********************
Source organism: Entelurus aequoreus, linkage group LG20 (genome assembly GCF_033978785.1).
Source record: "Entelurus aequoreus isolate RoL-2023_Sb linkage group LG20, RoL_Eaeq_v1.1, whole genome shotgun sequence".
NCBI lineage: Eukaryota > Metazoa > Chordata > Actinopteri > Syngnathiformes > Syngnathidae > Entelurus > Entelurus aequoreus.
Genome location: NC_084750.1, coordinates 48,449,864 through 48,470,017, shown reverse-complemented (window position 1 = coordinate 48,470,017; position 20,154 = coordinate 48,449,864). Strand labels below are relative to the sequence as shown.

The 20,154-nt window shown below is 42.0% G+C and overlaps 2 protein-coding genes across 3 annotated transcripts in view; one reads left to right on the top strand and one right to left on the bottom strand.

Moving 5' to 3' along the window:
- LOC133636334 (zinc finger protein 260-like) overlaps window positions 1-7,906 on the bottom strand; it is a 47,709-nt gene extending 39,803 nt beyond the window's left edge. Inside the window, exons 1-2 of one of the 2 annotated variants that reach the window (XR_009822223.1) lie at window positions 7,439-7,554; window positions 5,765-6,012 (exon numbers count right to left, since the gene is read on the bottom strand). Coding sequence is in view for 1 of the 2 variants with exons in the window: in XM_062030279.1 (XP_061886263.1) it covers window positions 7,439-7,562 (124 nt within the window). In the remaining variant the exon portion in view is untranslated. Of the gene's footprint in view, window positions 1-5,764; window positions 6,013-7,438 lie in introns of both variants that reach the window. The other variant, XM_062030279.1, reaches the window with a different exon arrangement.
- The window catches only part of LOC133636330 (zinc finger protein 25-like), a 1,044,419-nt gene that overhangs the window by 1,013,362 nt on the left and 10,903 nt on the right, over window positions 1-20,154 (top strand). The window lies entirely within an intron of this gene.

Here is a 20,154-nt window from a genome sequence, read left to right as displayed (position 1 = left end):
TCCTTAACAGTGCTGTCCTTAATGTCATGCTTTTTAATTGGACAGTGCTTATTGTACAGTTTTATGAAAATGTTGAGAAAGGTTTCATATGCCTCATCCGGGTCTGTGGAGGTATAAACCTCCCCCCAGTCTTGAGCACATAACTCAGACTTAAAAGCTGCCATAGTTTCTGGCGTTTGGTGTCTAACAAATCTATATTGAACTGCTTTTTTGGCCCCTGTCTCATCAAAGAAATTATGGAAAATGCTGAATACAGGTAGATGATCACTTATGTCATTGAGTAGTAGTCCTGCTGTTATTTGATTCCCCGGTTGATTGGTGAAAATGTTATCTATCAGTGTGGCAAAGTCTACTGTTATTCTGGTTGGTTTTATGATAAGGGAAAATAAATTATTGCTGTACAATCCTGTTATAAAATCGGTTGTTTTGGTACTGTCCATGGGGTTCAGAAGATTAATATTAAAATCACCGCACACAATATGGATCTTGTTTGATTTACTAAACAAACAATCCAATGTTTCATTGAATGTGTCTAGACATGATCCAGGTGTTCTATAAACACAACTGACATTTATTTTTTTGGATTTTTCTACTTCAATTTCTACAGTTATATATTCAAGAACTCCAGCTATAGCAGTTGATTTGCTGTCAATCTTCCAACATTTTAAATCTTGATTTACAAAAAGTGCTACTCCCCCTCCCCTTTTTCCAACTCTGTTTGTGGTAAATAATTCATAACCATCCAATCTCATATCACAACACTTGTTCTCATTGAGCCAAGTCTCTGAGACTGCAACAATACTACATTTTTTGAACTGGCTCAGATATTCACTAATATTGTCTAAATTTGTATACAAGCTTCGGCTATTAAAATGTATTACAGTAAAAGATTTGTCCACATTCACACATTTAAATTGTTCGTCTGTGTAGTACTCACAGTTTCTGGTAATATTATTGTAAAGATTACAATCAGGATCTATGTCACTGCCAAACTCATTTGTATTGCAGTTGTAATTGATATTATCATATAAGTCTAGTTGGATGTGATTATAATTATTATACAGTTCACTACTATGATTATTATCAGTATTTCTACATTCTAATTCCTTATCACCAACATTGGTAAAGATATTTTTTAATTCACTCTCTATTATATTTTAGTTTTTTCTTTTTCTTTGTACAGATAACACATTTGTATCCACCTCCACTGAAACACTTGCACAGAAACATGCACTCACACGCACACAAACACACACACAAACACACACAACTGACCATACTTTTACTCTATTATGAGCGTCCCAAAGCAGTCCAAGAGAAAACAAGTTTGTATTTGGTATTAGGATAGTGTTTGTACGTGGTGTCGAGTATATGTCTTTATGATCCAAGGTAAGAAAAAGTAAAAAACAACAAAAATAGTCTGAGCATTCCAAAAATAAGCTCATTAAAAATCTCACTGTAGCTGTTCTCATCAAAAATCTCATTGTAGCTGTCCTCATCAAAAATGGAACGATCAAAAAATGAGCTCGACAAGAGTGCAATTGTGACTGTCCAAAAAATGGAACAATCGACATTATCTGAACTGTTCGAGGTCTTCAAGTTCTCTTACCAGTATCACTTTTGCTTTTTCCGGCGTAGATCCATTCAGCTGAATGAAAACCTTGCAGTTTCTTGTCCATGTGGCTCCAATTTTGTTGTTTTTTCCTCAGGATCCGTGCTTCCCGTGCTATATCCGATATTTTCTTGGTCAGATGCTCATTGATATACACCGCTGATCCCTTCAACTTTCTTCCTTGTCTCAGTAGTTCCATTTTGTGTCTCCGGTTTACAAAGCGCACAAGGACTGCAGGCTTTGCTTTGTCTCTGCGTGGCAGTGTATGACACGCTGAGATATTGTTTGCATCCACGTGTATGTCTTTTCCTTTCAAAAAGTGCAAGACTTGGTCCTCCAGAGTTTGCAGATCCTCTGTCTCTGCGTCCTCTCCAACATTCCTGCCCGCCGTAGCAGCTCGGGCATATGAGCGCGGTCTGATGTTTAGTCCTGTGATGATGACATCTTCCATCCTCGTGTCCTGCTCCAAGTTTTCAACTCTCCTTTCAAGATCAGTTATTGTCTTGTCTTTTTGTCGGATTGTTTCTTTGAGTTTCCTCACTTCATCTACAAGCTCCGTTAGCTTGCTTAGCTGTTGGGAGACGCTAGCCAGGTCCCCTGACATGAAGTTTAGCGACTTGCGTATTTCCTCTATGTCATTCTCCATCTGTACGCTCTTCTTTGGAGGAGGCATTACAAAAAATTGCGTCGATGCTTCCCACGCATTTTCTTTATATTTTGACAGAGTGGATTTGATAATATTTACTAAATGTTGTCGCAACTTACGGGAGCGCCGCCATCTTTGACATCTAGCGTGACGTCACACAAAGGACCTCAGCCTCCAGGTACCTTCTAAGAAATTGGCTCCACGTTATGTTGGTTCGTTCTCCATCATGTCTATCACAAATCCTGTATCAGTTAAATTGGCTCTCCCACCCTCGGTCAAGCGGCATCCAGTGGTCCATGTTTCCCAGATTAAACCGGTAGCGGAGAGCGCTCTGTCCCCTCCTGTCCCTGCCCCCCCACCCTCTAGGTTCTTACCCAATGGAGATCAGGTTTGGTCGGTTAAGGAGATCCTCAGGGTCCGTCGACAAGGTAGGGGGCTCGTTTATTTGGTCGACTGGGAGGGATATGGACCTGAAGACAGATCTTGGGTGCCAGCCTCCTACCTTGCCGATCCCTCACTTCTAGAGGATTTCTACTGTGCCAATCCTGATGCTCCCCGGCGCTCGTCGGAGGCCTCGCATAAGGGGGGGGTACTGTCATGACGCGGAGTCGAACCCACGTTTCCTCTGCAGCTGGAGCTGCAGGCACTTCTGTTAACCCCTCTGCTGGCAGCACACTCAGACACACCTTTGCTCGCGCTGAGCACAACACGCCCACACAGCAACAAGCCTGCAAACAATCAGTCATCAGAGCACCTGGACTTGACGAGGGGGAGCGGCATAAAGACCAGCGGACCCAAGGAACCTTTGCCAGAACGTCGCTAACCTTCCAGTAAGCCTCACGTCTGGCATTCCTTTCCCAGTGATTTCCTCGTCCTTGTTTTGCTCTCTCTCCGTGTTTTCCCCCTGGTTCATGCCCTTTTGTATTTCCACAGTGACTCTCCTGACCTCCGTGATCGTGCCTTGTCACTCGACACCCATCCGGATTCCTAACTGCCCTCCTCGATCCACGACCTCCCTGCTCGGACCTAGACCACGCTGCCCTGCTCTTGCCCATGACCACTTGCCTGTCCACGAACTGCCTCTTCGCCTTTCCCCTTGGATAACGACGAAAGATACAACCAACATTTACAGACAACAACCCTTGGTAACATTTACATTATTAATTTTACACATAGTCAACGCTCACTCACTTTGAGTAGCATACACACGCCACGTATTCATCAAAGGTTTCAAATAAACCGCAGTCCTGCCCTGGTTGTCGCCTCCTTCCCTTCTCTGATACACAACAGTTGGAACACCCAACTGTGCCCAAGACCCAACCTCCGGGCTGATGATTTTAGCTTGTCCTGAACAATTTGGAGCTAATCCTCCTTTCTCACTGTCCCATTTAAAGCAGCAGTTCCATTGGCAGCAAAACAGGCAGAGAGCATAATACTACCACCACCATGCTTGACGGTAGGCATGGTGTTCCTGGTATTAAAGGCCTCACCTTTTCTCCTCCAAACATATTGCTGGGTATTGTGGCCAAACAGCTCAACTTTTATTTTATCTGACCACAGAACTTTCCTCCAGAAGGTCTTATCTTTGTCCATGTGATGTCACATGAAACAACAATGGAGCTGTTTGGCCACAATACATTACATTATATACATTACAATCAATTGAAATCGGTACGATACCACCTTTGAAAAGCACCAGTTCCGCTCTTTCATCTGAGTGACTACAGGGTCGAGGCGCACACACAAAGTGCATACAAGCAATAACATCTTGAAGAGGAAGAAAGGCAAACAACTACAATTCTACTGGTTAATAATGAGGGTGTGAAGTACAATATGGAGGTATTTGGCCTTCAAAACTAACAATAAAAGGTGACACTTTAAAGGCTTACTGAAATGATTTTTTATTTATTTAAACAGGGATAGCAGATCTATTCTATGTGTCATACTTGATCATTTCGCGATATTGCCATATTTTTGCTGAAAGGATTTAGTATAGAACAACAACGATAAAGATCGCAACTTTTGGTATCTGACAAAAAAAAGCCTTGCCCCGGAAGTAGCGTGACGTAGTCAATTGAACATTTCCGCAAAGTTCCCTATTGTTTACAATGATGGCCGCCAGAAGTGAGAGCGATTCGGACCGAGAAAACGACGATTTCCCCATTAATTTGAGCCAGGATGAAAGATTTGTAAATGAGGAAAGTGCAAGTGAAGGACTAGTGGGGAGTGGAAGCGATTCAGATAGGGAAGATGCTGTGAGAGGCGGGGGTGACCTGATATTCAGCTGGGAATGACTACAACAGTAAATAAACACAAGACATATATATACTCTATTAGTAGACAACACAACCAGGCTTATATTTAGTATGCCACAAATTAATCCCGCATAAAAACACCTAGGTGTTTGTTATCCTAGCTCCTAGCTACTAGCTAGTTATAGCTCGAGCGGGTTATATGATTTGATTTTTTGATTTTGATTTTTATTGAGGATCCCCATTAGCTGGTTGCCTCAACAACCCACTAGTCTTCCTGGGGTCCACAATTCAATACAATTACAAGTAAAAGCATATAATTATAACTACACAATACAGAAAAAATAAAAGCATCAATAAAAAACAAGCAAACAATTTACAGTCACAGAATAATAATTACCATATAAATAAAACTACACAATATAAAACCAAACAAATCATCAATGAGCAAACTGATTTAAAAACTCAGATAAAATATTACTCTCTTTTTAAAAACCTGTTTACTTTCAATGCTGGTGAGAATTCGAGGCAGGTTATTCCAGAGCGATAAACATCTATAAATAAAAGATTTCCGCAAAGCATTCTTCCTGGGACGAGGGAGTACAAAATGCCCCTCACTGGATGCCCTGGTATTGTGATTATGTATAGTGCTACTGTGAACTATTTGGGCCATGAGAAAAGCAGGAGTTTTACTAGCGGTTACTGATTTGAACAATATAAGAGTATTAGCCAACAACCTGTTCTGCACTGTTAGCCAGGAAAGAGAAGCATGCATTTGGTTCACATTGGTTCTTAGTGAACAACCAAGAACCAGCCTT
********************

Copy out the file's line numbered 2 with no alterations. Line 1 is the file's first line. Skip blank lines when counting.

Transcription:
Source record: "Entelurus aequoreus isolate RoL-2023_Sb linkage group LG20, RoL_Eaeq_v1.1, whole genome shotgun sequence".